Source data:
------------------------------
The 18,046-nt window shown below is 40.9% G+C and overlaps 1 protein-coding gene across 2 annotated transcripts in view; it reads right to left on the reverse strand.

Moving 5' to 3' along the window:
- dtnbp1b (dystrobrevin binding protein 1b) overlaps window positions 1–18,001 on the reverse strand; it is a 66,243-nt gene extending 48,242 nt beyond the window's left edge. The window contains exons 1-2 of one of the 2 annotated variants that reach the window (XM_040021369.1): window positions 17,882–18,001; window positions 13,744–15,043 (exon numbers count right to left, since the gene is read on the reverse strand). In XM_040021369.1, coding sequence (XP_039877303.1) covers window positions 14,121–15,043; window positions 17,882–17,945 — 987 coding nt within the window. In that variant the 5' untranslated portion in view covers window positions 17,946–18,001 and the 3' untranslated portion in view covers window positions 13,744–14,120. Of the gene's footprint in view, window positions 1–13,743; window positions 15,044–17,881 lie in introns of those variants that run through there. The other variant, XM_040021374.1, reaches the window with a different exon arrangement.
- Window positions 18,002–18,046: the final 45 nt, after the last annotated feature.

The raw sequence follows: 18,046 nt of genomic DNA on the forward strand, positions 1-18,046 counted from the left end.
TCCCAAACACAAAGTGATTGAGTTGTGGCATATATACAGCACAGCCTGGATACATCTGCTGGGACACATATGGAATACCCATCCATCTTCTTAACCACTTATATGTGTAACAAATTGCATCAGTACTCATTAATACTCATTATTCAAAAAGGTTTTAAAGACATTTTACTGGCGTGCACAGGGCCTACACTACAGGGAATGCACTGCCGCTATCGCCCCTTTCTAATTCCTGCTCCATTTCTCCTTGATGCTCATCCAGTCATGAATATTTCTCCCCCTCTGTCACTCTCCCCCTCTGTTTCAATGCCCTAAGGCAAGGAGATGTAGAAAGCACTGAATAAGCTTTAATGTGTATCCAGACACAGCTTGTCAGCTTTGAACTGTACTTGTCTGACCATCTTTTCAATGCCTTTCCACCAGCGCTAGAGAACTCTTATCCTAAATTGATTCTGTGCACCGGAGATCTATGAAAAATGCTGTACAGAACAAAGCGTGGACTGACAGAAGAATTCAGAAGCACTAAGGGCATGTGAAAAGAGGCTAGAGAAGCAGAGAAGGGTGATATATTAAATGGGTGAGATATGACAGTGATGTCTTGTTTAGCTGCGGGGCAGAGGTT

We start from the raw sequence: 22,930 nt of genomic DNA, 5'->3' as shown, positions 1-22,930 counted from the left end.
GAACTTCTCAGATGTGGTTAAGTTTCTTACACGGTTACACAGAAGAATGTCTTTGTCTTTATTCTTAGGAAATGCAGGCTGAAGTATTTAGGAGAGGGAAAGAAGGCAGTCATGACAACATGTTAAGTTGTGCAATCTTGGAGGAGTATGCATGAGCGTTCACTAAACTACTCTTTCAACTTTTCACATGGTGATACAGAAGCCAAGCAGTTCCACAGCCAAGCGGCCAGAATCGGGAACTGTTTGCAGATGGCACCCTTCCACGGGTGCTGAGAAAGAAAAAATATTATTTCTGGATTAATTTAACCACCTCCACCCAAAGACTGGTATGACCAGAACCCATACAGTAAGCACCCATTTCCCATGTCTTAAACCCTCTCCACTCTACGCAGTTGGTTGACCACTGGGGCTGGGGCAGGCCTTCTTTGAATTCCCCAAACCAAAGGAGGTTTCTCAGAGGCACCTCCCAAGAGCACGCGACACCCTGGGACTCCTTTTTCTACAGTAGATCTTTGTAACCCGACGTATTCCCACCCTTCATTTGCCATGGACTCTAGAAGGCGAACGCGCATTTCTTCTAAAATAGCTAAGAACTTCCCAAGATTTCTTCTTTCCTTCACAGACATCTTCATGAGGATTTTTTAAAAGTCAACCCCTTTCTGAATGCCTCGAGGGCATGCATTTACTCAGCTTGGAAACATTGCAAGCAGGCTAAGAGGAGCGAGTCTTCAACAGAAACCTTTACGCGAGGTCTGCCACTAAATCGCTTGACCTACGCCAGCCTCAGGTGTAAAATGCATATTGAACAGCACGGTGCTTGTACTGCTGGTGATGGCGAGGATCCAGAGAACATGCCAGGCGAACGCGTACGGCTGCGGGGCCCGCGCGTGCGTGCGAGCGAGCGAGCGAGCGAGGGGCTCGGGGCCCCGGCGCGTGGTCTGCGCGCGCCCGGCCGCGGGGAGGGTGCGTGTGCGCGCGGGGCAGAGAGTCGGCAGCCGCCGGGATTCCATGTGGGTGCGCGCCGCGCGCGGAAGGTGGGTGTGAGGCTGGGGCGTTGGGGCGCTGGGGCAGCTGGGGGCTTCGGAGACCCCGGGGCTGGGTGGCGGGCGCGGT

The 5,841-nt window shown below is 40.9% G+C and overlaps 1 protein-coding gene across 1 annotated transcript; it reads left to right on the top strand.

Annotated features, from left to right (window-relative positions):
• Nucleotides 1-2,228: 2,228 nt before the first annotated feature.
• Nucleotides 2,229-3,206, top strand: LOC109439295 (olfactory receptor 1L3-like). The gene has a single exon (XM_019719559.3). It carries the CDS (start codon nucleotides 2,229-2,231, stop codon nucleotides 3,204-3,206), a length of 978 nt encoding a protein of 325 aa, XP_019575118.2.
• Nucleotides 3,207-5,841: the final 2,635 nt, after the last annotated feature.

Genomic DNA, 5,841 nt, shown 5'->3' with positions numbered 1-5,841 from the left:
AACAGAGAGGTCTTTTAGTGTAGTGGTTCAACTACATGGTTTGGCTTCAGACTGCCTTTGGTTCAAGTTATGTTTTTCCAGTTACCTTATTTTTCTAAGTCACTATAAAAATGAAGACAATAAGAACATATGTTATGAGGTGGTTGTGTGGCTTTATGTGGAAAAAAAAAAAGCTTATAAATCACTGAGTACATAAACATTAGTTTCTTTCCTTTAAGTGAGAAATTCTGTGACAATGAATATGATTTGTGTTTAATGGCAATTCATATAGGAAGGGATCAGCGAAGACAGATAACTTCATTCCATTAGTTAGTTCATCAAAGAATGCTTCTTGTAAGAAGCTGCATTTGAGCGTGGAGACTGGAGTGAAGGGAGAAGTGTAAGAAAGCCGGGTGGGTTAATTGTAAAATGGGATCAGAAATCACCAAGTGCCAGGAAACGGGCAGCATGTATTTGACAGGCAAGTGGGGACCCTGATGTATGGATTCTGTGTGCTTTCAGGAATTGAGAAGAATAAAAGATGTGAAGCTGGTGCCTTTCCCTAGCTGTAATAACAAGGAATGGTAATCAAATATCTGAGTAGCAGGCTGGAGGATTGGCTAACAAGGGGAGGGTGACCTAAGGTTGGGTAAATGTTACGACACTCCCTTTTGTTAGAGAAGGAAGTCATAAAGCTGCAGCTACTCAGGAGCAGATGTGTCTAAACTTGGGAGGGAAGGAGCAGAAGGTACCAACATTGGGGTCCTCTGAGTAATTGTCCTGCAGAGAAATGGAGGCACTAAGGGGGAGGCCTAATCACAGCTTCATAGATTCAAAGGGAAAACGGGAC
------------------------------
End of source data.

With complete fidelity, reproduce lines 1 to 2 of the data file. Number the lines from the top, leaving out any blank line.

The 18,046-nt window shown below is 40.9% G+C and overlaps 1 protein-coding gene across 2 annotated transcripts in view; it reads right to left on the reverse strand.

Moving 5' to 3' along the window: